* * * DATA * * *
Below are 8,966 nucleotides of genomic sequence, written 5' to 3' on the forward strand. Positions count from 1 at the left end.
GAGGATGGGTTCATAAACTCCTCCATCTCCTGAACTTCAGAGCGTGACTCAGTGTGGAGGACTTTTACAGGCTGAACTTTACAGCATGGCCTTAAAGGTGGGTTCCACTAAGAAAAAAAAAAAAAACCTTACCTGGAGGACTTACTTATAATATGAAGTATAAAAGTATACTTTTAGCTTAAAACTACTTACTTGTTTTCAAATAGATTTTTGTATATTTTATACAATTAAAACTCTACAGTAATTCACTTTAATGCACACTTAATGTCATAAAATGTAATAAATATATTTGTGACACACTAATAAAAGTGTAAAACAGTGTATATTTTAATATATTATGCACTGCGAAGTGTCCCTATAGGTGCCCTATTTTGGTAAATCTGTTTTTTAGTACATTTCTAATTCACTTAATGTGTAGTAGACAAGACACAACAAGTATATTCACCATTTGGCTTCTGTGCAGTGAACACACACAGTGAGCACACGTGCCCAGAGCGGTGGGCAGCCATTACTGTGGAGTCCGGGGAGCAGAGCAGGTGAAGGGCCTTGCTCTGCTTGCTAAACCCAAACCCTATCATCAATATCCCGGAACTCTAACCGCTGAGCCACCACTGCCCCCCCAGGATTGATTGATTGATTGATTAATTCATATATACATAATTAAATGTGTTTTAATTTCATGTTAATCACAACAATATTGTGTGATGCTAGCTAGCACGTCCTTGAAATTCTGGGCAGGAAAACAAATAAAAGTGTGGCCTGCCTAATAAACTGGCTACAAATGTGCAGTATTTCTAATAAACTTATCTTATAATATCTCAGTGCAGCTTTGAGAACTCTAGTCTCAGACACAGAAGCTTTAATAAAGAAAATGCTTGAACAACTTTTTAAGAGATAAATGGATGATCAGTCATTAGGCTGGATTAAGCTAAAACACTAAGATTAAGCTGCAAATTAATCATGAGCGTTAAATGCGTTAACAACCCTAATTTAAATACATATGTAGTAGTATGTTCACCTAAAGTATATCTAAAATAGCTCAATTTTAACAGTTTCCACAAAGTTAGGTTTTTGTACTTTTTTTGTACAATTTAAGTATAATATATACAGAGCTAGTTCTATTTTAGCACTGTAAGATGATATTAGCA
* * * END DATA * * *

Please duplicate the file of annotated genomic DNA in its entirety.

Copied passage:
Below are 8,966 nucleotides of genomic sequence, written 5' to 3' on the forward strand. Positions count from 1 at the left end.
GAGGATGGGTTCATAAACTCCTCCATCTCCTGAACTTCAGAGCGTGACTCAGTGTGGAGGACTTTTACAGGCTGAACTTTACAGCATGGCCTTAAAGGTGGGTTCCACTAAGAAAAAAAAAAAAAACCTTACCTGGAGGACTTACTTATAATATGAAGTATAAAAGTATACTTTTAGCTTAAAACTACTTACTTGTTTTCAAATAGATTTTTGTATATTTTATACAATTAAAACTCTACAGTAATTCACTTTAATGCACACTTAATGTCATAAAATGTAATAAATATATTTGTGACACACTAATAAAAGTGTAAAACAGTGTATATTTTAATATATTATGCACTGCGAAGTGTCCCTATAGGTGCCCTATTTTGGTAAATCTGTTTTTTAGTACATTTCTAATTCACTTAATGTGTAGTAGACAAGACACAACAAGTATATTCACCATTTGGCTTCTGTGCAGTGAACACACACAGTGAGCACACGTGCCCAGAGCGGTGGGCAGCCATTACTGTGGAGTCCGGGGAGCAGAGCAGGTGAAGGGCCTTGCTCTGCTTGCTAAACCCAAACCCTATCATCAATATCCCGGAACTCTAACCGCTGAGCCACCACTGCCCCCCCAGGATTGATTGATTGATTGATTAATTCATATATACATAATTAAATGTGTTTTAATTTCATGTTAATCACAACAATATTGTGTGATGCTAGCTAGCACGTCCTTGAAATTCTGGGCAGGAAAACAAATAAAAGTGTGGCCTGCCTAATAAACTGGCTACAAATGTGCAGTATTTCTAATAAACTTATCTTATAATATCTCAGTGCAGCTTTGAGAACTCTAGTCTCAGACACAGAAGCTTTAATAAAGAAAATGCTTGAACAACTTTTTAAGAGATAAATGGATGATCAGTCATTAGGCTGGATTAAGCTAAAACACTAAGATTAAGCTGCAAATTAATCATGAGCGTTAAATGCGTTAACAACCCTAATTTAAATACATATGTAGTAGTATGTTCACCTAAAGTATATCTAAAATAGCTCAATTTTAACAGTTTCCACAAAGTTAGGTTTTTGTACTTTTTTTGTACAATTTAAGTATAATATATACAGAGCTAGTTCTATTTTAGCACTGTAAGATGATATTAGCA